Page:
You could play any of the following chords:
C, Dm, D, Em, Edim, F, F#dim, G, Gm, Am, Bb, Bdim, Bm
You get even more options when you play their 4-note versions, called “7th chords”:
The 7th chords in a C major scale are: Cmaj7 Dm7 Em7 Fmaj7 G7 Am7 Bm7b5
The 7th chords in an F major scale are: Fmaj7 Gm7 Am7 Bbmaj7 C7 Dm7 Em7b5
The 7th chords in a G major scale are: Gmaj7 Am7 Bm7 Cmaj7 D7 Em7 F#m7b5
Putting these chords in alphabetical order starting from C:
Cmaj7, C7, Dm7, D7, Em7, Em7b5, Fmaj7, F#m7b5, Gmaj7, G7, Gm7, Am7, Bbmaj7, Bm7b5, Bm7
Adding in the triads:
C, Cmaj7, C7, D, Dm, Dm7, D7, Em, Em7, Edm, Em7b5, F, Fmaj7, F#dim, F#m7b5, G, Gm, Gmaj7, G7, Gm7, Am, Am7, Bb, Bbmaj7, Bdim, Bm7b5, Bm, Bm7
Chords Taken From Blues
It doesn’t end there: there are more chords.
In major blues, the preferred scale of choice for improvisation is the A minor pentatonic scale.
The chords in a blues in A are A7, D7, and E7.
Blues guys predominantly use the A minor pentatonic scale to solo over these chords.
When we now update the list of chords, we get:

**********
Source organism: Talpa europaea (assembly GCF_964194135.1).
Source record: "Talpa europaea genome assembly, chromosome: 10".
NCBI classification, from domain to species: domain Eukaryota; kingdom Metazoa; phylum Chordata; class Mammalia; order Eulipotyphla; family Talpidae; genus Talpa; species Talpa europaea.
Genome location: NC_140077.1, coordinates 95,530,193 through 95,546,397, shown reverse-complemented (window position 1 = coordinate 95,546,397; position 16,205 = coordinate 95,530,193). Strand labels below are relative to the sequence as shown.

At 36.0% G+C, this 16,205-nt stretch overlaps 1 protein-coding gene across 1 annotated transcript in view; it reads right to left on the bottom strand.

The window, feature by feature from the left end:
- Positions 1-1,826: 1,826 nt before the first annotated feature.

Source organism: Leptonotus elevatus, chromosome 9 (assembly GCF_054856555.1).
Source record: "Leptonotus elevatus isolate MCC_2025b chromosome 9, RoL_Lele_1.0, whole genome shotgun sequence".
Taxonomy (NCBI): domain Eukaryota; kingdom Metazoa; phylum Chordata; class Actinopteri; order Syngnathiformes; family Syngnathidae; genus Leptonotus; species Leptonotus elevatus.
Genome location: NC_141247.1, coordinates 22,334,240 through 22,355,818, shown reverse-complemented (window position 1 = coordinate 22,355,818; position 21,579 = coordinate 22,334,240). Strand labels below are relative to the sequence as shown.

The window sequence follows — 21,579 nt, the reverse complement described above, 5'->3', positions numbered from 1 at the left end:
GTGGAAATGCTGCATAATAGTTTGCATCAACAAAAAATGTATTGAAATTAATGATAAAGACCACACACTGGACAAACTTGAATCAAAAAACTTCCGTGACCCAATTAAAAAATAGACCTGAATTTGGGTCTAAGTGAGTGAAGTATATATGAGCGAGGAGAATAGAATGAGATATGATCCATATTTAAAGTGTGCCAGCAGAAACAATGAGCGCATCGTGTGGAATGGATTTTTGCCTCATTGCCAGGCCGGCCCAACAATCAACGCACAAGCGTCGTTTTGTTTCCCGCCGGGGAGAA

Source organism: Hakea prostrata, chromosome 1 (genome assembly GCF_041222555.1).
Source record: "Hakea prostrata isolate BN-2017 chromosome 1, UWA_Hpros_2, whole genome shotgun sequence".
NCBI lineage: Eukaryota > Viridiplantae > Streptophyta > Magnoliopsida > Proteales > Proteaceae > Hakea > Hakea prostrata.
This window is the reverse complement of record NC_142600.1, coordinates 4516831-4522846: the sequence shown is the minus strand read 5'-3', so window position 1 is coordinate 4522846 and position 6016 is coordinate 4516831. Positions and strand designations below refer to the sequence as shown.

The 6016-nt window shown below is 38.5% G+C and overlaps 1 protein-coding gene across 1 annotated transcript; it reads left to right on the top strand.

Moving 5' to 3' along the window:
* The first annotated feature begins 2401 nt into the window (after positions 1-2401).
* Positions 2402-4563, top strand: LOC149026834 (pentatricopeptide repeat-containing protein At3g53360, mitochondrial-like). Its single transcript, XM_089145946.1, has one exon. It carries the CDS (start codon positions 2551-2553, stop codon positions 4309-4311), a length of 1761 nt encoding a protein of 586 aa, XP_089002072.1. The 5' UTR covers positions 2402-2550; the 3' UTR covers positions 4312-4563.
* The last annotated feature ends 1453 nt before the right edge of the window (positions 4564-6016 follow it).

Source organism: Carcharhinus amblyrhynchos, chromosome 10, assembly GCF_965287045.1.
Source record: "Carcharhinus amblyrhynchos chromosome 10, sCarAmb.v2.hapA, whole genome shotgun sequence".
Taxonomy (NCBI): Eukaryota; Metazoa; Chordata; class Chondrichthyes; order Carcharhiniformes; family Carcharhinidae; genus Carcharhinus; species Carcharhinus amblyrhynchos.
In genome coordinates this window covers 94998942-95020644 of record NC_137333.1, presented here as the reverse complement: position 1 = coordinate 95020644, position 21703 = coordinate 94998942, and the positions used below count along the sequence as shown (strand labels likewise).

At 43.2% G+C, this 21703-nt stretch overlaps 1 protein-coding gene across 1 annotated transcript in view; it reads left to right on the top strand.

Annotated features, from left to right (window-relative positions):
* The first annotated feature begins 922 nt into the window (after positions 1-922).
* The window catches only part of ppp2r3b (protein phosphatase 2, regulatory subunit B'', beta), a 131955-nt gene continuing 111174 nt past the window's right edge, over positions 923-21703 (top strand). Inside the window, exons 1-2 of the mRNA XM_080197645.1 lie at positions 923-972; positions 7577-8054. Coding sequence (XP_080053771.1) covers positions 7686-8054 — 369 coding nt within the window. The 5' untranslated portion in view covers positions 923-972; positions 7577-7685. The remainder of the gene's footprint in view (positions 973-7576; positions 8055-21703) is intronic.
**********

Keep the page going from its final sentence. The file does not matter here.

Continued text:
C, Cmaj7, C7, D, Dm, Dm7, D7, Em, Em7, Edm, Em7b5, E, E7, F, Fmaj7, F#dim, F#m7b5, G, Gm, Gmaj7, G7, Gm7, Am, Am7, A, A7, Bb, Bbmaj7, Bdim, Bm7b5, Bm, Bm7
That is 32 chords.
This is a huge step forward from the 14 (7 triads and seven 7th) chords of the C major/A minor scale most guitar players only play when jamming with a pentatonic-based soloist.
Cool Chord Progressions for the A Minor Pentatonic Scale
You can literally combine any of the above 32 chords any way you want, but here are some cool chord progressions for you to have fun with next time you’re jamming with someone who’s playing pentatonic-oriented guitar solos.
G | F | C | Bb D
A7 | G7 | C7 | D7 |
Blues in A: chords are A7, D7 and E7
>Blues in G: chords are G7, C7 and D7
You could combine these 2 blues keys into 1 longer chord progression.
G7 | D7 | C7 | A7 | D7 | E7
G7 A7 C7 D7 E7
Gm Bb D7
Cmaj7 Bbmaj7 Gmaj7 Fmaj7
Bb 1 chord groove (Lydian)
Bb | A | C | Dm |
F G A7 Bb
F G A Bb C D
F Gm A
F Gm A Bb C D Em
Be creative with this. Come up with your own chord progressions combining any of those 32 chords.